Stockard Channing and Dianne Wiest as Aunt Frances and Aunt Jet in the 1998 film "Practical Magic."

Editor’s Note: Breena Kerr is a freelance journalist who writes about culture, entertainment, travel, science, and current affairs. Her work has been featured by The New York Times, The Washington Post, CNN, the BBC, Rolling Stone and many others. The views expressed here are hers. View more opinion articles on CNN.

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“Practical Magic” has been a staple film of the witch movie genre since it came out in 1998, and fans rejoiced this week when HBO Max, the soon-to-be-launched streaming service, announced that it had greenlit a TV pilot of the film’s prequel, “Rules of Magic.”

Breena Kerr

Stories about witches are still trendy, and with good reason. We live in an era of existential uncertainty and underdog heroes give us glimmers of hope. Looking back at the fan favorite, “Practical Magic” worked in its era, but by today’s standards, it plays things small. I’m hoping that “Rules of Magic” can inspire us in ways the original film adaptation didn’t, without losing the sense of whimsey and wonder.

“Rules of Magic,” based on the Alice Hoffman book of (almost) the same name, will be set in 1960s New York City, when the adult aunts from “Practical Magic,” also based on a Hoffman book, are in their youth, according to a statement from HBO Max. Franny, Jet, and Vincent Owens (the brother we didn’t meet in “Practical Magic”) “wrestle with the ‘abnormalities’” of their untapped gifts, the statement said. But eventually, it is revealed that they are, always have been, and always will be, witches.

The story has been described as “an aspirational journey towards self-discovery and self-acceptance,” where the characters will “contend with grief, war, bigotry and dark magic, not to mention a centuries-old curse designed to keep them away from love.” It’s a tantalizing promise, one that’s edgier than the 1998 movie that viewers have already seen.

When I heard the announcement for “Rules of Magic,” I went back and watched the 1998 film, hoping to get a hint of what the TV series (if it’s picked up) might have in store. What I found was a movie that, while charming and occasionally progressive in a passively pop-y, feminist kind of way, hasn’t aged well.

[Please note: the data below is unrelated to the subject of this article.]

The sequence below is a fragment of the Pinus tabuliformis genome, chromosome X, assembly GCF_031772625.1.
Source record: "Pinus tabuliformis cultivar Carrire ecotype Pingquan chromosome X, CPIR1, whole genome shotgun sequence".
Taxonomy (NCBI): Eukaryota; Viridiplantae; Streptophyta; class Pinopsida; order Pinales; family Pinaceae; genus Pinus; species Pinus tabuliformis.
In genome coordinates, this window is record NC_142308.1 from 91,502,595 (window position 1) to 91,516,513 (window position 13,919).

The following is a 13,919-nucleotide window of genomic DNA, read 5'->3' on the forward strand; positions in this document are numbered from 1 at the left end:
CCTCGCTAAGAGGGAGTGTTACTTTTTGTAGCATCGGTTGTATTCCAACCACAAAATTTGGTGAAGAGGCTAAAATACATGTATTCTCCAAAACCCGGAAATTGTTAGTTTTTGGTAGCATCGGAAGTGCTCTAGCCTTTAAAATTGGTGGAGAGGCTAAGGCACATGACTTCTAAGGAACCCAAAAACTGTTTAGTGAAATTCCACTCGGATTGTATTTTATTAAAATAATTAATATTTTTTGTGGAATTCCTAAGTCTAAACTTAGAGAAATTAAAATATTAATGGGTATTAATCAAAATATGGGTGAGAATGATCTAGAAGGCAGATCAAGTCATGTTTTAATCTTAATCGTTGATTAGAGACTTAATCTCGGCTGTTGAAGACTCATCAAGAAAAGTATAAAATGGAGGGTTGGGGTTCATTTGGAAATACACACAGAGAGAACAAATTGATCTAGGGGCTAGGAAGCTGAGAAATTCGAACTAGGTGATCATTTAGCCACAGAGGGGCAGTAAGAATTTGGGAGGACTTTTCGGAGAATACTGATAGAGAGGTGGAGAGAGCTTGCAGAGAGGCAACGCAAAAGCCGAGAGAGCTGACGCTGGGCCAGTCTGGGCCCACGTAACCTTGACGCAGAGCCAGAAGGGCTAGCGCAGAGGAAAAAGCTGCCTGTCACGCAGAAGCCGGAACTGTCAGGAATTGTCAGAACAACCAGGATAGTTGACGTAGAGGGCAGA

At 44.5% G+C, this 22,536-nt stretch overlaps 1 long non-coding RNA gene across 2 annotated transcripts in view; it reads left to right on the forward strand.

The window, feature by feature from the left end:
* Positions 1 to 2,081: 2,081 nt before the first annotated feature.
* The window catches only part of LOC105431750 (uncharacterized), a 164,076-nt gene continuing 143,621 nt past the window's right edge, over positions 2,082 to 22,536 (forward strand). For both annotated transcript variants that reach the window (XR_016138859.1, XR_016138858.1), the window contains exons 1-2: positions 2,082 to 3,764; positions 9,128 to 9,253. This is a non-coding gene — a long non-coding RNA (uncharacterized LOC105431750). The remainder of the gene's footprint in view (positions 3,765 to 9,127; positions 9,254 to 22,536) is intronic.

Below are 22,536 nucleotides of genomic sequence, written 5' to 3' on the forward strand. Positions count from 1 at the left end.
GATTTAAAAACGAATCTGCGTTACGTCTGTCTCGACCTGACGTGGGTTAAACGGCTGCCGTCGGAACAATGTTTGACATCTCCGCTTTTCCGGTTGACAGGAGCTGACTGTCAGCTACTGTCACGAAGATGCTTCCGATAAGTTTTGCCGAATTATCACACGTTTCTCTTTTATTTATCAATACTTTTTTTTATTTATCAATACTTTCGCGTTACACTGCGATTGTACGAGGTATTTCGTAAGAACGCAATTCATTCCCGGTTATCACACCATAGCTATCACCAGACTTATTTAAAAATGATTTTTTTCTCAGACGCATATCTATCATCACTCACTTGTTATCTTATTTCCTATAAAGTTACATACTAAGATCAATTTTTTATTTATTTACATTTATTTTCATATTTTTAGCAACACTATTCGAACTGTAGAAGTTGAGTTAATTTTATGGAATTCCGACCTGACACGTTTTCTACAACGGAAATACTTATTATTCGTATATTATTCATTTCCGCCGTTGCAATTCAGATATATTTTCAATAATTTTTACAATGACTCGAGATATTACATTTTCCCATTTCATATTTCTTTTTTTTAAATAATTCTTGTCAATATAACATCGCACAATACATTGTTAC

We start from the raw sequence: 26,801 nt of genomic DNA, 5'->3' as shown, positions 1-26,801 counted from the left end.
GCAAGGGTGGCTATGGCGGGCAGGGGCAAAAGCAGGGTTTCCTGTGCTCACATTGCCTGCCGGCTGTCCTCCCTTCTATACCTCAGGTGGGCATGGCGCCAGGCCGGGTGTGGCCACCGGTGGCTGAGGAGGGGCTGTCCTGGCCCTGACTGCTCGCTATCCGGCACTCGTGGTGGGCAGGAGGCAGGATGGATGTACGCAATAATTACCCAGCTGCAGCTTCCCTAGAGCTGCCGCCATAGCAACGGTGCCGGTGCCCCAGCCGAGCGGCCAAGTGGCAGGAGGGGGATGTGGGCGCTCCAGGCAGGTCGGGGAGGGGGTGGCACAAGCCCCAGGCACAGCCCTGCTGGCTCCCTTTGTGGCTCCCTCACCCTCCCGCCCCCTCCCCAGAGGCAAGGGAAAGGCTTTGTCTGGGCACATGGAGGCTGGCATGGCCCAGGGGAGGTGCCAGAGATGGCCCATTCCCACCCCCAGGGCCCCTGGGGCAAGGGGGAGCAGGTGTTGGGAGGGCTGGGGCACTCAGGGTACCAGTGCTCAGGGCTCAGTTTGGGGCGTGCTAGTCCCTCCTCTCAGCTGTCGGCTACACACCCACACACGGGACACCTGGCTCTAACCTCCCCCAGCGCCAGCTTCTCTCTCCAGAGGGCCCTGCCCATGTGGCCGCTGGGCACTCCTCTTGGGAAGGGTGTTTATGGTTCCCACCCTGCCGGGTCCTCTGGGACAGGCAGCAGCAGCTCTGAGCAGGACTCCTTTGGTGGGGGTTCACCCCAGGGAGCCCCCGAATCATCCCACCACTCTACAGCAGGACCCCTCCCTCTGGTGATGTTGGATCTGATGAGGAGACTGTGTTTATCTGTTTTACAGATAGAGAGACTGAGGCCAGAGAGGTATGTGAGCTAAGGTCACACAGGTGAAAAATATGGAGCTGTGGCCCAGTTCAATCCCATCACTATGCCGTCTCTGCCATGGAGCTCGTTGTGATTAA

In “Practical Magic,” which, based on the very of-the-moment hairstyles, was set in the contemporary world of the 90s, sisters Sally (Sandra Bullock) and Gillian Owens (Nicole Kidman) are orphaned girls who go to live with their witchy aunts. The heroines both have magical powers, but want nothing more than to fall in love and just be normal. We watch the plot unfold in a lulling series of domestic and small-town settings: The sisters fall in love, grieve loves lost, and commit a few murders and resurrections – all with numbingly little self-reflection.

Sandra Bullock and Nicole Kidman as the Owens sisters in "Practical Magic."

I was young teenager in the 1990s and back then, I wasn’t alone in loving the genre – those were the years that brought movies like “The Craft” and television shows like “Charmed” and “Sabrina the Teenage Witch” into our lives. At that age, the kind of plot “Practical Magic” spun from the theme of witchery captivated me. Falling in love and being accepted felt like the most important things in the world. But today, those simpler dreams fall flat, and not just because I’m in my 30s. Now, we simply contend with larger issues. Global warming, school shootings, threats of nuclear war, and racism in our cities and at the border has pulled many of us out of our insulated lives to watch, and in many cases participate in, the world beyond ourselves.

Even today’s teenagers, who are of course still obsessed with falling in love, are nonetheless also staging “lie-ins” to demand gun law reform and starting global climate protests. It’s simply a time when a movie about lovesick witches who use their powers to stir coffee and make midnight margaritas without ever touching the blender button has become irrelevant.